Can you give an example of what you mean by “creative” when it comes to delivering group home ministry?
One example would be what we are doing with our Tuscaloosa and Florence group homes. Our group homes – though vital to our mission and near and dear to my own heart – are very expensive programs to run. They take a very large toll on the financial health of UMCH, forcing us to draw down at present more than is prudent on our unrestricted endowment.
We also have a restricted endowment designated for higher education. We have been only marginally successful in the past using these funds to provide a college education for children at different schools and universities around the state. Foster children can be very academically capable but tend to need more support services than your typical child from an intact family to succeed at college.
In a partnership with the University of Alabama and University of North Alabama, we will transform our Tuscaloosa and Florence group homes solely for the purpose of providing a college education for our children and other foster children around the state. By focusing our higher education efforts exclusively with the Tuscaloosa and Florence group homes, we believe our kids will have higher graduation rates and more fulfilling college experiences.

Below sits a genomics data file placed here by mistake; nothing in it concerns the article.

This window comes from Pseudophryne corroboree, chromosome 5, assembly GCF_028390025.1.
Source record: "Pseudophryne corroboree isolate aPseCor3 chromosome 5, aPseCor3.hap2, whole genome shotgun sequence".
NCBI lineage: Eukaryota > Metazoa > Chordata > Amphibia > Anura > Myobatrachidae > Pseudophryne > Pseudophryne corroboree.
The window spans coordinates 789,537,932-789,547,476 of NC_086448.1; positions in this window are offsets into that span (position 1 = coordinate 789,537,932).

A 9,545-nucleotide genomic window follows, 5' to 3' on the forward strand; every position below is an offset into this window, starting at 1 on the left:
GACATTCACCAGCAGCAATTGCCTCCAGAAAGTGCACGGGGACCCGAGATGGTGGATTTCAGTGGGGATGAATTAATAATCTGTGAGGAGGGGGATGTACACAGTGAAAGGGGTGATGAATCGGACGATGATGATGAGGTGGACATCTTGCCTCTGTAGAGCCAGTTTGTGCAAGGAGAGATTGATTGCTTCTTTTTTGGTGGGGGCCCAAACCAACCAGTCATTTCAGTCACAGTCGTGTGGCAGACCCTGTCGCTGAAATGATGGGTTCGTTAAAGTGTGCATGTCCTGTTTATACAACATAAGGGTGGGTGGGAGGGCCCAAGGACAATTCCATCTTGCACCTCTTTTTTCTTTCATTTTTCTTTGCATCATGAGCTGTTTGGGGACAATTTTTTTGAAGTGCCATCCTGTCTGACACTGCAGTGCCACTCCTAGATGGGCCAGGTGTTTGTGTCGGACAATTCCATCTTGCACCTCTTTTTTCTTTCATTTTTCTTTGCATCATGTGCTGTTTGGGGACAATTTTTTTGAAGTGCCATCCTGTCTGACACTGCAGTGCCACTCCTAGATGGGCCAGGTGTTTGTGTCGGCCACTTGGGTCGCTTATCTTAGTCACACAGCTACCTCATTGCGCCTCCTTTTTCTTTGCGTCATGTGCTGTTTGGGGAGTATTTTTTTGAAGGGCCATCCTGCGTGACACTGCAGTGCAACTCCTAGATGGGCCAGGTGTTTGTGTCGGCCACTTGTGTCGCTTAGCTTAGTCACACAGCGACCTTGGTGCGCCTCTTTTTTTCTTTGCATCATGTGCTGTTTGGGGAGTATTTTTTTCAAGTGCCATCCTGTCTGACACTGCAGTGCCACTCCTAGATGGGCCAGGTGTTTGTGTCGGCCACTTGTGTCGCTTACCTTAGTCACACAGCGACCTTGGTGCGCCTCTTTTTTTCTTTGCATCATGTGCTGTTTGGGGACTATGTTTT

With the established support services in place at both Universities, along with our caring staff, the foster kids will have a better chance of success in a college environment. It will also help us save hundreds of thousands of dollars in operating costs that strain our unrestricted endowment.
When I look at my own life as a first generation college graduate, there were three key factors that maximized my life course – a loving family, a relationship with Jesus Christ, and a college education. By converting our homes in Tuscaloosa and Florence in this manner, we are providing young men and women with an opportunity to experience all three.
You mentioned diversifying the services offered by UMCH. Can you talk about that a little more?
I’d like to see our agency develop outpatient mental health services for children and families. We are already involved in family preservation services with families who are in jeopardy of losing custody of their children. However, these services take place in the home and are referred almost exclusively by DHR. We are often very successful with this program, but if we are not successful removing the child from the home is the next step.